Friday, February 22, 2019

Homeowner's Insurance in California: Legal Rights (Part-2)

You find in this post a continuation of an overview of a few more California laws that protect the interests of policyholders.

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Living expenses

In cases where a claim is filed in a situation that the state has declared to be a ‘disaster’, an insurer must provide at least 24 months of Additional Living Expenses (ALE) benefits; this is subject to the limits provided for in the insurance policy. If you come to know what your ALE entitlements are, the insurer is bound to give you a list of items and expenses covered, whenever you ask for it.

In most cases, an advance ALE payment is released immediately after the calamity to help policyholders to recover, and find some strength to reestablish themselves. Further payments are released as and when expenses are incurred.

Fair claim settlement

An insurer cannot force a policyholder to accept a settlement that is unreasonably low or in violation of the terms and conditions of the insurance policy. Subject to policy limits, the settlement must provide for the restoration of the property to the condition it was in before the loss. Workmanship and materials should be of the same quality as before.

For example, if the home had had previously marble counters, the insurer cannot replace them by laminates. Furthermore, the insurer cannot demand that any specified contractor, company or individual do the repairs to the property. All that the insurer may do is to provide referrals, if the policyholder requires them.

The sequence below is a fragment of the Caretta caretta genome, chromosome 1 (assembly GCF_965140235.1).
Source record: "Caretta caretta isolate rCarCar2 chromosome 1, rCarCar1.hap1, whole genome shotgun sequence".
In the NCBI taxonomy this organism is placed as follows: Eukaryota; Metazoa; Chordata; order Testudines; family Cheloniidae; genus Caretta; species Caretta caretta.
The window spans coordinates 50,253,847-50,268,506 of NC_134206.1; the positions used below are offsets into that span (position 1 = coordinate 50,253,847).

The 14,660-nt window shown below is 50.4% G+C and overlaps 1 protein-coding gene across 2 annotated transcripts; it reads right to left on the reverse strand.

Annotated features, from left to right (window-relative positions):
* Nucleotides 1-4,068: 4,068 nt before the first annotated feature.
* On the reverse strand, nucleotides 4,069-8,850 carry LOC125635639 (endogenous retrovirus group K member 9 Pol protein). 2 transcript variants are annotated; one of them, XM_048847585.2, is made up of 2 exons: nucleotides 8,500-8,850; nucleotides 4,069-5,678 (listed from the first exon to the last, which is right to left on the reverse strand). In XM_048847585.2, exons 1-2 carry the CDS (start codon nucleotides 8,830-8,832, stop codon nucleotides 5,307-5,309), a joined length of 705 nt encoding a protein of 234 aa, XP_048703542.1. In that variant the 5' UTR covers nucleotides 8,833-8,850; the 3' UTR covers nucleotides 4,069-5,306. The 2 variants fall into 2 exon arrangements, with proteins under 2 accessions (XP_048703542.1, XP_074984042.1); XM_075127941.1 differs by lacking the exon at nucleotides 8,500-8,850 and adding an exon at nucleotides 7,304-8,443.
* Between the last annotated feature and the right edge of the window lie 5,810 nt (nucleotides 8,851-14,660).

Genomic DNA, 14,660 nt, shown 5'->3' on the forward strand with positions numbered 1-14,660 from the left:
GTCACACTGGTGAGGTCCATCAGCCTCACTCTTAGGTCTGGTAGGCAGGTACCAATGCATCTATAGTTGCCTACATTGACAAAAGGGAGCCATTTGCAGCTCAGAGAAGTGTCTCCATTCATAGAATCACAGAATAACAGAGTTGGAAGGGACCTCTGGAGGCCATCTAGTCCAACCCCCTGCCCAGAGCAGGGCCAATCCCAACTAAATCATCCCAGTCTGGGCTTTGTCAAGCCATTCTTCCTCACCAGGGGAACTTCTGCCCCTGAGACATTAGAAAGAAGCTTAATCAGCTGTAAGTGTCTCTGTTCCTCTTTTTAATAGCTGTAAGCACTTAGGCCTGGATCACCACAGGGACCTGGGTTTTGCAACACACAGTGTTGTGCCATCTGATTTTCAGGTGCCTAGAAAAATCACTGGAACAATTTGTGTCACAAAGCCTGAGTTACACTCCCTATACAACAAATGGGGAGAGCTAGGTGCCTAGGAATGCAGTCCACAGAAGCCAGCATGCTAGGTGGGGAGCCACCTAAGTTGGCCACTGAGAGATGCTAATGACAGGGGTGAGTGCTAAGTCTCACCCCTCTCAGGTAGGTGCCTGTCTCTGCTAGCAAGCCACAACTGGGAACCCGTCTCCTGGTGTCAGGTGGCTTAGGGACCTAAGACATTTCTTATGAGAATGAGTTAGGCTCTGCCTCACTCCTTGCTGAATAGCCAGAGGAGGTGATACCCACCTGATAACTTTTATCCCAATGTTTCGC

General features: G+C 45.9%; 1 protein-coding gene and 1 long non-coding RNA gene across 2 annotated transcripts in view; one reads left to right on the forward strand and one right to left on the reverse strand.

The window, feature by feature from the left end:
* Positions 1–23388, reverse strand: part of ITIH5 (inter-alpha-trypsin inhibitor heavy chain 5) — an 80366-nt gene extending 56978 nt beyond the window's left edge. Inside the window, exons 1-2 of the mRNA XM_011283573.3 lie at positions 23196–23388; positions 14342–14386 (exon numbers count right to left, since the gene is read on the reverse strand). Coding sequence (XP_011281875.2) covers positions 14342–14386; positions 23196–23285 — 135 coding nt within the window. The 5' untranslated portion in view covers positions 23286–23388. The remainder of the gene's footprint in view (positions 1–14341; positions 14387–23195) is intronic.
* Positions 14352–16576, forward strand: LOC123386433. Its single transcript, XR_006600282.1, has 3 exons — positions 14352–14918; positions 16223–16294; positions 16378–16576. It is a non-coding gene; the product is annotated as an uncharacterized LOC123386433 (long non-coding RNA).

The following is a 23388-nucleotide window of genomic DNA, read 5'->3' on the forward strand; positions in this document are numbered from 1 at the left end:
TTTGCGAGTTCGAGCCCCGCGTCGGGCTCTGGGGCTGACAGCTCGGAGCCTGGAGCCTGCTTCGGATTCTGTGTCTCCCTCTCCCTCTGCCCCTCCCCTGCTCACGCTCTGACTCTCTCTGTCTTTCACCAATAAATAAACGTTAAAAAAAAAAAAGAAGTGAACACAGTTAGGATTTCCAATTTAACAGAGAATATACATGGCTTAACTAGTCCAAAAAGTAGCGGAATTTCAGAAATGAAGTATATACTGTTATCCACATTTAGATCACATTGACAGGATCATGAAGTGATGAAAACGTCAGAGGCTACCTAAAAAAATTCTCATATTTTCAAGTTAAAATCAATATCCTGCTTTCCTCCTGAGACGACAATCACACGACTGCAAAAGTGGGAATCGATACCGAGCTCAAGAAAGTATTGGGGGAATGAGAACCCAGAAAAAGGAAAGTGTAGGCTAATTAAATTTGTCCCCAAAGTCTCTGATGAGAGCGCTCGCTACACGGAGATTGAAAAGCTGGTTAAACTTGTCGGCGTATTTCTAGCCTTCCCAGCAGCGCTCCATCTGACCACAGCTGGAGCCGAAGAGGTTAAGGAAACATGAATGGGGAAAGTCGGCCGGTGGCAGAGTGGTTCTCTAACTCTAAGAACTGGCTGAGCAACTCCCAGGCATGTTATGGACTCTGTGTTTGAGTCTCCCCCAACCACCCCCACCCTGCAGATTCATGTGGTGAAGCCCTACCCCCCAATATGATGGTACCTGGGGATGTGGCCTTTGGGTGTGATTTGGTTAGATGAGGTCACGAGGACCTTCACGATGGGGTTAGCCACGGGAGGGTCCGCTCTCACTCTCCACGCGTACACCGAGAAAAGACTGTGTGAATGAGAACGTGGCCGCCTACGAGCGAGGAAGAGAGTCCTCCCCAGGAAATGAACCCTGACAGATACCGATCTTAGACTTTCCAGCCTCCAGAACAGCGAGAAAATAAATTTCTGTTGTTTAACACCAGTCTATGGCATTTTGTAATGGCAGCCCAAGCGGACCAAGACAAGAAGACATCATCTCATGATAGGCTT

The insurer cannot reduce payments/settlements you are entitled to under the terms of the insurance policy; they cannot unilaterally depreciate things that normally would not be replaced during the life of the structure, such as the foundation or the framing, etc.

Should any dispute arise about any depreciation calculation, you have the right to ask the insurer to spell out clearly how the depreciation was calculated; this must be given to you as you can study how it has affected the settlement offer.

Examination under oath

The insurer may ask you to be examined under oath about a claim you have filed. If that happens, the questions asked should be relevant to the processing of your claim; you are entitled to receive a transcript or recording of the examination.

You can then provide clarifications or rectifications of any answers you had given under oath. You can also ask the insurance company to give you a copy of the questions before the examination, but they are not bound to supply this.

Complaints against the insurer

Should you desire to file a complaint with the California Department of Insurance, the insurance company cannot retaliate against you in anyway, withhold your payments, intimidate, or threaten you in a bid to prevent you from filing the complaint. Moreover, the company cannot advise you against consulting an attorney or obtaining legal advice in relation to your claim.

To access a copy of these laws and regulations, visit the California Department of Insurance website using this link: